Winter is Coming

I walked to my fifth prelim of the semester in snow last night, and this morning, the slope had turned white.  Ithaca’s twelve five months of winter are beginning.

But I’m actually not going to complain about the weather right now.  Last Tuesday it was over 60 degrees and I went for a walk in shorts and a t-shirt.  I was actually just going to Collegetown on an errand but as I was heading back to West, I decided it was so nice out that I should check out a trail that I walked past a few times a week all summer.  It turns out there’s a short trail-like path behind the engineering quad that loops around a section of the creek.

After walking back to the start of the trail, I decided the weather really was too nice to waste, so I then went up to North Campus and walked the entire way around Beebe Lake.  A lot of the leaves had already fallen, but the sun was out, and the walk was totally worth it.

And then I got back to my room and had an organic chemistry problem set and quiz, pre-lab, a lab report, and creative writing critiques to complete, as well as the first of three prelims in eight days to study for.

Back in the Saddle

Since moving back to West Campus for the school year, I have started a new set of classes of only moderate terribleness.*  I’m getting sucked into the spinning vortex of problem set terror, already sleep deprived, and slightly hungry, so overall, all’s well in ChemE land.

Besides classes, I’ve also worked a couple shifts for Cornell Productions, including Ordinary People’s event at the Cornell Cinema the other night.  Pep band started up and we’ve had our first rehearsal for the semester as well as a field hockey game.  Ironically enough, after spending the entire summer in Ithaca, the closest I got to getting sunburned, which doesn’t happen easily to me, was at the field hockey game.  In September.  I have determined that the combination of direct sunlight (radiative heat transfer) and the bleachers (reflection = even more radiative heat transfer) caused my near encounter with fried skin cells.

By this point in my college career, I’ve fulfilled my PE requirements, and so I’m taking Small Boat Sailing for fun.  Last weekend we learned to rig the boats we’ll be taking out and then we had to capsize the boats on purpose.  It wasn’t as bad as I thought it would be.  The water was cold, but the coldest part of the class was when we got out of the water and the previously windless day turned into a strong breeze in about thirty seconds.


No pictures from sailing, but here’s Cayuga Lake as seen from Taughannock State Park.

Other than that, my parents and brother came up to Cornell for Labor Day weekend.  We stayed in a cabin at Taughannock State Park and hiked there, Buttermilk Falls, and Watkins Glen, and also went to the Corning Museum of Glass.  It was a fun weekend, but it was surprisingly crowded at the state parks and the museum.  I think the fact that it was a holiday weekend plus the “last” weekend of summer contributed to the crowds.  Though the temperature has dropped considerably since then and the sky has returned to its standard greyness.  Pre-winter, here we come.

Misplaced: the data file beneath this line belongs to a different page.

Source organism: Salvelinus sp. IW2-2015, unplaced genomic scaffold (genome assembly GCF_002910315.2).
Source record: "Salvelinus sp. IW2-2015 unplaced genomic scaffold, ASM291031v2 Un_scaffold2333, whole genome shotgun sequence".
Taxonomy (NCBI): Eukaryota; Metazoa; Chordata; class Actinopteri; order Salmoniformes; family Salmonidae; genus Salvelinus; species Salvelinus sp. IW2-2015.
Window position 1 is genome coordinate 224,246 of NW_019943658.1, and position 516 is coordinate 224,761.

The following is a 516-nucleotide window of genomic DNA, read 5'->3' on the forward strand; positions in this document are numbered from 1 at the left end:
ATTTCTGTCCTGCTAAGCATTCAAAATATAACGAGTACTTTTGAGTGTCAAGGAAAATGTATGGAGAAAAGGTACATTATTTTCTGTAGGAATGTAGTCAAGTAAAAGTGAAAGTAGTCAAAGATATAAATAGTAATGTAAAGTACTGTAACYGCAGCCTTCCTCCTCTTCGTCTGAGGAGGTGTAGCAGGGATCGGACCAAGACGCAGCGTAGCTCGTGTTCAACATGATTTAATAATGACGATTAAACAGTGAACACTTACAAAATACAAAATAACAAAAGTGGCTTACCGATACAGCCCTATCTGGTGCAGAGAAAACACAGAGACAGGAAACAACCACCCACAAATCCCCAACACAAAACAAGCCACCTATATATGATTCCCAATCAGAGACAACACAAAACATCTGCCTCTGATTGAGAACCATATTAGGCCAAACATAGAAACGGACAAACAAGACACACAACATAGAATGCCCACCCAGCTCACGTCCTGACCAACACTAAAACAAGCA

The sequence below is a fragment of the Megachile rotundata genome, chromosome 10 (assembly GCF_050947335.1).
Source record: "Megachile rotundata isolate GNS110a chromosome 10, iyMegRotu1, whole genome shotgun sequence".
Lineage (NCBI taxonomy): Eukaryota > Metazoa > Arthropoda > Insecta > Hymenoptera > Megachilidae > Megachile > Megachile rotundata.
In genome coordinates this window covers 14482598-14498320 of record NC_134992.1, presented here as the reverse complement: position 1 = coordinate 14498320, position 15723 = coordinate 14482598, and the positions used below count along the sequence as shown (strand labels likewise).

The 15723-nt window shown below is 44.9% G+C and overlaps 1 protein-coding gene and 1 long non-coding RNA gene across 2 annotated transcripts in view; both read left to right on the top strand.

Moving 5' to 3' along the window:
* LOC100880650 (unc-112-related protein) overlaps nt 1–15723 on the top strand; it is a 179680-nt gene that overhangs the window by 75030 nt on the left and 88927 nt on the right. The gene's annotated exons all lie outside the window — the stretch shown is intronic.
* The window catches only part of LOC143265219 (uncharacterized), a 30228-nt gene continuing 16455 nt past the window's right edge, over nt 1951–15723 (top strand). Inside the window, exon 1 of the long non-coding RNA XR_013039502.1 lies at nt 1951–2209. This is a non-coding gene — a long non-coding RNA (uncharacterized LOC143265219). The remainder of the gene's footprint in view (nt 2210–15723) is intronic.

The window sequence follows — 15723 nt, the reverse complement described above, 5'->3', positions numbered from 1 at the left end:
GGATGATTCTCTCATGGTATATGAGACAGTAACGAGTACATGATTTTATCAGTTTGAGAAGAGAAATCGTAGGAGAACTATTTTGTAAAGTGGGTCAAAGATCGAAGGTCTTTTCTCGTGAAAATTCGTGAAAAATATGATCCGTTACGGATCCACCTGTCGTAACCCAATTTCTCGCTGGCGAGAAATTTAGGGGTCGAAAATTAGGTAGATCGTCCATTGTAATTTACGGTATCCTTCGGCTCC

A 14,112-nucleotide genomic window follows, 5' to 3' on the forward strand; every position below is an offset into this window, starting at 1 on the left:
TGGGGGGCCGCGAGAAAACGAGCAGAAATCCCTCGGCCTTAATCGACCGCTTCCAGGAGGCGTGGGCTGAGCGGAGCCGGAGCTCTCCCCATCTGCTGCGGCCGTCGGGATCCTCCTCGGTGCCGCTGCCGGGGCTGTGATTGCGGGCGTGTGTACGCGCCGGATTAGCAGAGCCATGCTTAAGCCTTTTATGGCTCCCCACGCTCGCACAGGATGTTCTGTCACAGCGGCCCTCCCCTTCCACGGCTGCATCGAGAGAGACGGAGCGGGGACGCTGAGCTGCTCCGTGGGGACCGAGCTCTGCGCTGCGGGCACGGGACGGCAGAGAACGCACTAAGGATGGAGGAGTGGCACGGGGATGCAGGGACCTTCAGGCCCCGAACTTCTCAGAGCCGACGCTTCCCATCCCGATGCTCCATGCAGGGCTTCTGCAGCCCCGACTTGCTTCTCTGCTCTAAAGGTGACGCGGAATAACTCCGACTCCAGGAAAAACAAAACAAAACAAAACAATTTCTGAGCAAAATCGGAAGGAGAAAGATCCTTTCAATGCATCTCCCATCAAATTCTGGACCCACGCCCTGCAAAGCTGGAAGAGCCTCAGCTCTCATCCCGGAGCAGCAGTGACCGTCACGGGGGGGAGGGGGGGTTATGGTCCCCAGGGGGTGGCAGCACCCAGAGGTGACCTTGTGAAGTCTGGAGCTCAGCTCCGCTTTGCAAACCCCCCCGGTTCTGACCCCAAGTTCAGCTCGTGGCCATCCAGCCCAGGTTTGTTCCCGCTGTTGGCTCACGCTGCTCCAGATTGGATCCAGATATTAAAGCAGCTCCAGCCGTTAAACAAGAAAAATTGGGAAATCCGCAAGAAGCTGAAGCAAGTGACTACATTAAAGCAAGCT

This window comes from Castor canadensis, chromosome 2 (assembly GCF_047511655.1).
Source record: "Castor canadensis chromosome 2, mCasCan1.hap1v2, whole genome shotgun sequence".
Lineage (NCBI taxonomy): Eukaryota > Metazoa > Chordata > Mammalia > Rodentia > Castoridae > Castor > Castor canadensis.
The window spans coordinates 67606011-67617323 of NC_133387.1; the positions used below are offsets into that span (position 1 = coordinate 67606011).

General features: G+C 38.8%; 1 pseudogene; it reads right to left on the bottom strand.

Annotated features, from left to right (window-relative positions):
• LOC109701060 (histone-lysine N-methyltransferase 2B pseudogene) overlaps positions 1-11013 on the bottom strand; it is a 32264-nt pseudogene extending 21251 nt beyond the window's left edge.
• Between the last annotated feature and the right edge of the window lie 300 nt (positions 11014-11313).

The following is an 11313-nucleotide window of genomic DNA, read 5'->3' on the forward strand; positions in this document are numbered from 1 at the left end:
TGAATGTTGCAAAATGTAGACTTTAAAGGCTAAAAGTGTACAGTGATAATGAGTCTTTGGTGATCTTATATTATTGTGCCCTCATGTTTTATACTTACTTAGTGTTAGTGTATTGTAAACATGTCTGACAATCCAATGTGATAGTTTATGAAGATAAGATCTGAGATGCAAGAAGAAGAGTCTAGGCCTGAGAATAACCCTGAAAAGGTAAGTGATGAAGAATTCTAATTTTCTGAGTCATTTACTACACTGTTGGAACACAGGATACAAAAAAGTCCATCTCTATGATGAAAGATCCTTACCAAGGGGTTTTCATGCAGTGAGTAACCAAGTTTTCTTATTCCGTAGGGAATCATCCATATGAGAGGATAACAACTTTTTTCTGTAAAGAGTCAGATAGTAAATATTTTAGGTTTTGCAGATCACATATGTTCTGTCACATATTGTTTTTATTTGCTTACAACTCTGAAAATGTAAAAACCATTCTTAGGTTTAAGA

Watkins Glen

*My classes actually aren’t terrible at all and in fact, are less annoying than the dozens of emails I get every day.   Contrary to what appears to be popular belief, I do not need three reminders before every event.

The Four Seasons Revisited

Ithaca isn’t actually awful all of the time.  And we do really have fall and spring.  [Of course, shortly after I wrote that, we had a day of temperatures in the high 70s (in Fahrenheit) immediately followed by a day that started out with rain that turned into hail/sleet that turned into snow. . . . Incidentally, that sounds a lot like post-winter.]

Anyway, I’m going to pretend it’s not 23°F outside and that it’s not snowing and that the weather is occasionally not terrible.

In fact, sometimes it’s even nice enough to do things like go hiking (though I would like to try winter hiking some time).  The following picture from last fall proves that the leaves on the deciduous trees in Ithaca do lose their chlorophyll* around October and that is indeed sun in the upper right corner.

Hiking at Buttermilk Falls

I know I’ve already posted the next picture (and, actually, the one above . . . multiple times), but last semester there were a couple of the best sunsets I have ever seen.  Here’s one of them:

And I looked for a picture of spring in Ithaca, but all my pictures from this semester either have 1) snow, 2) a grey sky, or 3) both, so I had to find a picture from last year.  AAIV (the Christian fellowship I participate in) had an event at a nearby state park and the weather was fantastic.  In fact, some people may even have thought it was too hot.  But seriously, I would take too hot over the snow that’s currently flying past my window.

Treman State Park

To finish this post, my freshman year, I would frequently walk past the lake on North Campus to get to class.  I decided to create a series of photos that can be appropriately called “The Four Seasons.”

*The loss of chlorophyll, a green pigment, allows the red/orange/yellow pigments, which are present in lesser amounts than chlorophyll, to be seen during fall.  This is the phenomenon known colloquially as the leaves “changing colors,” i.e., normal people don’t usually see yellow leaves and think “chlorophyll loss.”